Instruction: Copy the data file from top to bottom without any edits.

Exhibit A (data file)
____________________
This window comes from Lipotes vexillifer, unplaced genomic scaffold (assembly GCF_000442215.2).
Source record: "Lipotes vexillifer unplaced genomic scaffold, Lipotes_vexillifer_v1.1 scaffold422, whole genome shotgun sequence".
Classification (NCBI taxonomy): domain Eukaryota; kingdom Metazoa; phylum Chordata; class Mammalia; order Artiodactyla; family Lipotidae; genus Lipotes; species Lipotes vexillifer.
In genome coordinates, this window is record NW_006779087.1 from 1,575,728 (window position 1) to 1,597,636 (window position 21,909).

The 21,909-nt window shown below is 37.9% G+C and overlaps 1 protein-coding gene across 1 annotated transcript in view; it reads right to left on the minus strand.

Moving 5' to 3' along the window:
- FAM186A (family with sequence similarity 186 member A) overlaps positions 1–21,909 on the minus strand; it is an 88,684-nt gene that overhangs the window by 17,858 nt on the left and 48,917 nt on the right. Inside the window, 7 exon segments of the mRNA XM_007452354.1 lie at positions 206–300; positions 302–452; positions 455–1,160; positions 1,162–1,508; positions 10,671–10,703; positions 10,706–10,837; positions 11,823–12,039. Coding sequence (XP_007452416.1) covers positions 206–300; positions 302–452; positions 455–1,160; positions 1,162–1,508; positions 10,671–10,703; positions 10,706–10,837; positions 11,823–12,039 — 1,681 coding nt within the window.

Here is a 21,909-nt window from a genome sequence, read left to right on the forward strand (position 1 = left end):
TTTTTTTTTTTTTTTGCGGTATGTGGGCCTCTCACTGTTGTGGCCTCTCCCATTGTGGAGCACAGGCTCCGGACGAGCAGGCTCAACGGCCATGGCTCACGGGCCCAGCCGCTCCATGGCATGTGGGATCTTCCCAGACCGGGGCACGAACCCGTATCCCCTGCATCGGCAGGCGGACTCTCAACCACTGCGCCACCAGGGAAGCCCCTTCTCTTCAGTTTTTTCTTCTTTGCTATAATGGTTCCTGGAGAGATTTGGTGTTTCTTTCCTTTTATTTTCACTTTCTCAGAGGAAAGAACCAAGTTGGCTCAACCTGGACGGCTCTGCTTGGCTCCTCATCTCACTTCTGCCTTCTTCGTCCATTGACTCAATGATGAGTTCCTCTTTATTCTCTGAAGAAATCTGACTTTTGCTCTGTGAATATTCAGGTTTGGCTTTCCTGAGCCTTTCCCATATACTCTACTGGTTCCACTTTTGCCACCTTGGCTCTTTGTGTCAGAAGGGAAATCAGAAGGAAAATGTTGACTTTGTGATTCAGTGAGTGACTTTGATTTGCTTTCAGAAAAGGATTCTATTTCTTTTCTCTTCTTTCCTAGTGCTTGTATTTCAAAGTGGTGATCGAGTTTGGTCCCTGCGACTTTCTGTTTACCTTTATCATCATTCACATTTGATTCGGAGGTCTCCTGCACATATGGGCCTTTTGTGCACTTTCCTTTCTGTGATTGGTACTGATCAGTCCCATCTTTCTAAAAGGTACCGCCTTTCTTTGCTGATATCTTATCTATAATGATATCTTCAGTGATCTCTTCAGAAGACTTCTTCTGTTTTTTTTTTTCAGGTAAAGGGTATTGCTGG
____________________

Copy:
This window comes from Lipotes vexillifer, unplaced genomic scaffold (assembly GCF_000442215.2).
Source record: "Lipotes vexillifer unplaced genomic scaffold, Lipotes_vexillifer_v1.1 scaffold422, whole genome shotgun sequence".
Classification (NCBI taxonomy): domain Eukaryota; kingdom Metazoa; phylum Chordata; class Mammalia; order Artiodactyla; family Lipotidae; genus Lipotes; species Lipotes vexillifer.
In genome coordinates, this window is record NW_006779087.1 from 1,575,728 (window position 1) to 1,597,636 (window position 21,909).

The 21,909-nt window shown below is 37.9% G+C and overlaps 1 protein-coding gene across 1 annotated transcript in view; it reads right to left on the minus strand.

Moving 5' to 3' along the window:
- FAM186A (family with sequence similarity 186 member A) overlaps positions 1–21,909 on the minus strand; it is an 88,684-nt gene that overhangs the window by 17,858 nt on the left and 48,917 nt on the right. Inside the window, 7 exon segments of the mRNA XM_007452354.1 lie at positions 206–300; positions 302–452; positions 455–1,160; positions 1,162–1,508; positions 10,671–10,703; positions 10,706–10,837; positions 11,823–12,039. Coding sequence (XP_007452416.1) covers positions 206–300; positions 302–452; positions 455–1,160; positions 1,162–1,508; positions 10,671–10,703; positions 10,706–10,837; positions 11,823–12,039 — 1,681 coding nt within the window.

Here is a 21,909-nt window from a genome sequence, read left to right on the forward strand (position 1 = left end):
TTTTTTTTTTTTTTTGCGGTATGTGGGCCTCTCACTGTTGTGGCCTCTCCCATTGTGGAGCACAGGCTCCGGACGAGCAGGCTCAACGGCCATGGCTCACGGGCCCAGCCGCTCCATGGCATGTGGGATCTTCCCAGACCGGGGCACGAACCCGTATCCCCTGCATCGGCAGGCGGACTCTCAACCACTGCGCCACCAGGGAAGCCCCTTCTCTTCAGTTTTTTCTTCTTTGCTATAATGGTTCCTGGAGAGATTTGGTGTTTCTTTCCTTTTATTTTCACTTTCTCAGAGGAAAGAACCAAGTTGGCTCAACCTGGACGGCTCTGCTTGGCTCCTCATCTCACTTCTGCCTTCTTCGTCCATTGACTCAATGATGAGTTCCTCTTTATTCTCTGAAGAAATCTGACTTTTGCTCTGTGAATATTCAGGTTTGGCTTTCCTGAGCCTTTCCCATATACTCTACTGGTTCCACTTTTGCCACCTTGGCTCTTTGTGTCAGAAGGGAAATCAGAAGGAAAATGTTGACTTTGTGATTCAGTGAGTGACTTTGATTTGCTTTCAGAAAAGGATTCTATTTCTTTTCTCTTCTTTCCTAGTGCTTGTATTTCAAAGTGGTGATCGAGTTTGGTCCCTGCGACTTTCTGTTTACCTTTATCATCATTCACATTTGATTCGGAGGTCTCCTGCACATATGGGCCTTTTGTGCACTTTCCTTTCTGTGATTGGTACTGATCAGTCCCATCTTTCTAAAAGGTACCGCCTTTCTTTGCTGATATCTTATCTATAATGATATCTTCAGTGATCTCTTCAGAAGACTTCTTCTGTTTTTTTTTTTCAGGTAAAGGGTATTGCTGG